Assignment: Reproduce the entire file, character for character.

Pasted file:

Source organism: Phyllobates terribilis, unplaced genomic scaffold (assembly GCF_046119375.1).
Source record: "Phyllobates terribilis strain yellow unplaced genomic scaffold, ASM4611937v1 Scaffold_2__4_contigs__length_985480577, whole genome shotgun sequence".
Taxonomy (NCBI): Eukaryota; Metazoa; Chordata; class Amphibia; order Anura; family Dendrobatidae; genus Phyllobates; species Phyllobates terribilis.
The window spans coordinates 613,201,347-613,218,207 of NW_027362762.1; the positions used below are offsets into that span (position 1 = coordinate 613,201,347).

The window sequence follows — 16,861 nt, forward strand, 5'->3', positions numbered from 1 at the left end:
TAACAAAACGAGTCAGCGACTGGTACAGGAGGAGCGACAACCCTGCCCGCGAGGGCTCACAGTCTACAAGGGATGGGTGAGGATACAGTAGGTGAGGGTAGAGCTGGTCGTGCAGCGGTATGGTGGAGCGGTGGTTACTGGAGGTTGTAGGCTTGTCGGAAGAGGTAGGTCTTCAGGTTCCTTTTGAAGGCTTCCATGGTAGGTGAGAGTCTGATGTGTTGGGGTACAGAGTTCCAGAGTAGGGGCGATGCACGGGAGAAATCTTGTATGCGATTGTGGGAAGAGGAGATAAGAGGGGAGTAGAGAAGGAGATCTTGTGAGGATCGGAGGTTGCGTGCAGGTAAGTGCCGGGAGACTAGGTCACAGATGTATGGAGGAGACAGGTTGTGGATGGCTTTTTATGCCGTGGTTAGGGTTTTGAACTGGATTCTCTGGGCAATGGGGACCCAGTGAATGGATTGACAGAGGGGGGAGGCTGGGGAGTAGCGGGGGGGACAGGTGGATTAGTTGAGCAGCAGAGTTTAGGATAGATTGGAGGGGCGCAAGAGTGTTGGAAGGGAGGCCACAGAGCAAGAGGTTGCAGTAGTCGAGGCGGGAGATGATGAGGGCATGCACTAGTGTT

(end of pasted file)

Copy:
Source organism: Phyllobates terribilis, unplaced genomic scaffold (assembly GCF_046119375.1).
Source record: "Phyllobates terribilis strain yellow unplaced genomic scaffold, ASM4611937v1 Scaffold_2__4_contigs__length_985480577, whole genome shotgun sequence".
Taxonomy (NCBI): Eukaryota; Metazoa; Chordata; class Amphibia; order Anura; family Dendrobatidae; genus Phyllobates; species Phyllobates terribilis.
The window spans coordinates 613,201,347-613,218,207 of NW_027362762.1; the positions used below are offsets into that span (position 1 = coordinate 613,201,347).

The window sequence follows — 16,861 nt, forward strand, 5'->3', positions numbered from 1 at the left end:
TAACAAAACGAGTCAGCGACTGGTACAGGAGGAGCGACAACCCTGCCCGCGAGGGCTCACAGTCTACAAGGGATGGGTGAGGATACAGTAGGTGAGGGTAGAGCTGGTCGTGCAGCGGTATGGTGGAGCGGTGGTTACTGGAGGTTGTAGGCTTGTCGGAAGAGGTAGGTCTTCAGGTTCCTTTTGAAGGCTTCCATGGTAGGTGAGAGTCTGATGTGTTGGGGTACAGAGTTCCAGAGTAGGGGCGATGCACGGGAGAAATCTTGTATGCGATTGTGGGAAGAGGAGATAAGAGGGGAGTAGAGAAGGAGATCTTGTGAGGATCGGAGGTTGCGTGCAGGTAAGTGCCGGGAGACTAGGTCACAGATGTATGGAGGAGACAGGTTGTGGATGGCTTTTTATGCCGTGGTTAGGGTTTTGAACTGGATTCTCTGGGCAATGGGGACCCAGTGAATGGATTGACAGAGGGGGGAGGCTGGGGAGTAGCGGGGGGGACAGGTGGATTAGTTGAGCAGCAGAGTTTAGGATAGATTGGAGGGGCGCAAGAGTGTTGGAAGGGAGGCCACAGAGCAAGAGGTTGCAGTAGTCGAGGCGGGAGATGATGAGGGCATGCACTAGTGTT